Quest for Empire: Spanish Settlement in the Southwest.
By Donald Cutter and Iris Engstrand. Golden, Colorado: Fulcrum Publishing, 1996. Glossary. Bibliography. Index. 358 pages. $27.95 cloth. Buy this book.
Reviewed by Maria Gisela Butler, Lecturer in Mexican American Studies Department, San Diego State University.
The historiography of the Southwest has taken various twists and Donald Cutter’s and Iris Engstrand’s version narrows the focus of study to the far Southwest — California, New Mexico, and Arizona — stressing sixteenth-century Spanish expansion, and ending with the United States’ acquisition of the territory in 1848. The geographical descriptions of the rugged southwestern landscape give readers a sense of the hardships endured by those who migrated into the area, beginning with the earliest immigrants who crossed the Bering Strait. Their descendants, the Native American, were the first to encounter representatives of the Spanish world: the explorers, the missionaries, the soldiers, and the colonists. Though topography and space determined the uniqueness of each settlement pattern all colonizers were, nonetheless, bound by a Spanish colonial government, a Catholic religion, and a Spanish language. A cultural legacy which continues to permeate the Southwest today.
Anecdotes and biographies are sprinkled throughout the narrative, giving readers insight into notable incidents, and insight into the roles and accomplishments of many little known frontier personalities. Especially interesting are the stories about the foremost transformers of frontier culture, missionaries such as Kino, Garcés, and Serra. It was their energy and spirit, the authors maintain, which assisted in solidifying a Spanish empire. Changes in the monarchy brought about reorganization and consolidation of missions and presidio life, slowing the Spanish expansion process. With independence (1821) Mexico inherited frontier towns reflecting regional politics and an established economic system, which included ranching, agriculture, and commerce. Despite the hardships endured by the early pioneers, the fruits of their labor are today the cities of San Diego, Los Angeles, San Francisco, Tucson, and Santa Fe.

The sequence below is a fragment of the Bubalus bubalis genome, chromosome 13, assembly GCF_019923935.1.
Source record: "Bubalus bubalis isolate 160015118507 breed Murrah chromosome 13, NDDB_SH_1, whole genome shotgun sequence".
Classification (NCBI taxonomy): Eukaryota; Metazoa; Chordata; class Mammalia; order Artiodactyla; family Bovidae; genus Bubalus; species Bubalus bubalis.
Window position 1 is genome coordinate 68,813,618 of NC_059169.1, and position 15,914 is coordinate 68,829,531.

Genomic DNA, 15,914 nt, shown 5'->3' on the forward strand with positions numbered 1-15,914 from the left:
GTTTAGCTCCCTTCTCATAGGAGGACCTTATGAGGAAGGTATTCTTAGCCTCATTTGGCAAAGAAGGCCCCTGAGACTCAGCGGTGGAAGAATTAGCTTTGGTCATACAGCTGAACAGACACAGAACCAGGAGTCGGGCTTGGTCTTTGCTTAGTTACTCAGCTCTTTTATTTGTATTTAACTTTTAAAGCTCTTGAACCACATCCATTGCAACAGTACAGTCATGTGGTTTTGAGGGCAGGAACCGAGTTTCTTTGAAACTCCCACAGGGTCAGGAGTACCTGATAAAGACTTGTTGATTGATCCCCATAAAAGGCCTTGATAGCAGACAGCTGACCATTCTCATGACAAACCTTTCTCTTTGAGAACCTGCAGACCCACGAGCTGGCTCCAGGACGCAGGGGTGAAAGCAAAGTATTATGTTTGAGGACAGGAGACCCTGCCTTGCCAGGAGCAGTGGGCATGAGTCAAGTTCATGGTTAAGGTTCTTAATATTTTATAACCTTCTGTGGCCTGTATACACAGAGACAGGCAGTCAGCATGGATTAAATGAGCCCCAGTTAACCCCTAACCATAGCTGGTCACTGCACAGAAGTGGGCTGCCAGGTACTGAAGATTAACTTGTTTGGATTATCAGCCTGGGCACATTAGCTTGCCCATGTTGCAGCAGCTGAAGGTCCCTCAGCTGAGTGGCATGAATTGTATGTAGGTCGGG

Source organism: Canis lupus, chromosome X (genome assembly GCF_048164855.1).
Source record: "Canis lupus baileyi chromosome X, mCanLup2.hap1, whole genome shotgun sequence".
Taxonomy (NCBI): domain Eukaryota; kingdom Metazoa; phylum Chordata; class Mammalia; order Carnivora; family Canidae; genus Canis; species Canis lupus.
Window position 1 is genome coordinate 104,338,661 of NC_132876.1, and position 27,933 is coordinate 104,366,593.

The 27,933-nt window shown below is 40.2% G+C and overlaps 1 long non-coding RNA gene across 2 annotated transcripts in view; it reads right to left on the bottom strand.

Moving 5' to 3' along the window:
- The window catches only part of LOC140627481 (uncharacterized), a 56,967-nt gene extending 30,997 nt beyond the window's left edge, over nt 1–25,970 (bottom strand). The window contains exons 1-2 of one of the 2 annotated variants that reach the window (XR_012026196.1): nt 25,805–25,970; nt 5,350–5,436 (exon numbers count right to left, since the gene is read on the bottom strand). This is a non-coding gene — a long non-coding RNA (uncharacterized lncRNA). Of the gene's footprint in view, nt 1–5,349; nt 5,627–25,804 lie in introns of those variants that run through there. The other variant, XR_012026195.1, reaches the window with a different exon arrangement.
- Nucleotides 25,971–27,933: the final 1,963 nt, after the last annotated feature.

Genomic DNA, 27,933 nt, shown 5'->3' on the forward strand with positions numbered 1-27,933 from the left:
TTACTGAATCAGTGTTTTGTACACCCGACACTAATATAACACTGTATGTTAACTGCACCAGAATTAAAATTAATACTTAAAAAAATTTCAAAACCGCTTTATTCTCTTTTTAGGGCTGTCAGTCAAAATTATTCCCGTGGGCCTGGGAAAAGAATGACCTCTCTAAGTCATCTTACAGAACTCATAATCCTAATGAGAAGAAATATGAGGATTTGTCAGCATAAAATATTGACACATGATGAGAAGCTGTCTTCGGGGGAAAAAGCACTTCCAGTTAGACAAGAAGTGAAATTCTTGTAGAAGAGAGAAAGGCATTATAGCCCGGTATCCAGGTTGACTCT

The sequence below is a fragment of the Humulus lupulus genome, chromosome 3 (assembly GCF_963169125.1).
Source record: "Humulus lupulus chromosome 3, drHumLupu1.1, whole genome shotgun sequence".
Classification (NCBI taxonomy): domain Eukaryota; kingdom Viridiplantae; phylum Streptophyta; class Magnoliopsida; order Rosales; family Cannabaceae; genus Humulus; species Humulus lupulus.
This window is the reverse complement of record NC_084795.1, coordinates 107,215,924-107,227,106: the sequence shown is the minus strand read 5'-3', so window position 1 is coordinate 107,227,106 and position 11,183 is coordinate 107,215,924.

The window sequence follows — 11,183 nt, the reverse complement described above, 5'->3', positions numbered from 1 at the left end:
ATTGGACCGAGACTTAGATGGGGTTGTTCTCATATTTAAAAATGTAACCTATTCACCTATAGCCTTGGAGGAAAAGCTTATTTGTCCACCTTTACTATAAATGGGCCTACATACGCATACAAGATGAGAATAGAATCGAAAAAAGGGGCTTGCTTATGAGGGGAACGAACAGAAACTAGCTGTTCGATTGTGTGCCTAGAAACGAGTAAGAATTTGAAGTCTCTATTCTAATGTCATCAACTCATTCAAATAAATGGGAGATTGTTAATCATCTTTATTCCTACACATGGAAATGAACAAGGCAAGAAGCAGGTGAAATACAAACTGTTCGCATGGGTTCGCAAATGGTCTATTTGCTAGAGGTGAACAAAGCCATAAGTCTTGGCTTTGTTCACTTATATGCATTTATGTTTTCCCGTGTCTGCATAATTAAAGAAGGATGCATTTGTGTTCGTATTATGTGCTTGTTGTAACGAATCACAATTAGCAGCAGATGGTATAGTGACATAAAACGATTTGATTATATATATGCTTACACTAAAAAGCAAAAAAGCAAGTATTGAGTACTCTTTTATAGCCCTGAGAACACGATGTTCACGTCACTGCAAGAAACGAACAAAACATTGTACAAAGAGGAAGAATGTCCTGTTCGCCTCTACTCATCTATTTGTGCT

This work is rich in primary sources on Spanish documents and the diaries of regional expeditions. However, Native Americans and Chicanos might challenge these sources contending that Spanish documents and the works of historians such as Bolton and Bancroft reflect a Spanish worldview with an inclination to glorify frontier life. In reality Spanish and Mexican frontier policies were ruthless, particularly towards raiding groups. Therefore, in highlighting the friars’ undaunted devotion towards their neophytes rather than presenting a more balanced account, including contributions made by people of mixed heritages, these authors fail to bring to their work a new perspective or an unbiased position about the frontier. Overall, this is an interesting history geared for undergraduates and anyone wanting to understand the peopling of California, Arizona, and New Mexico.
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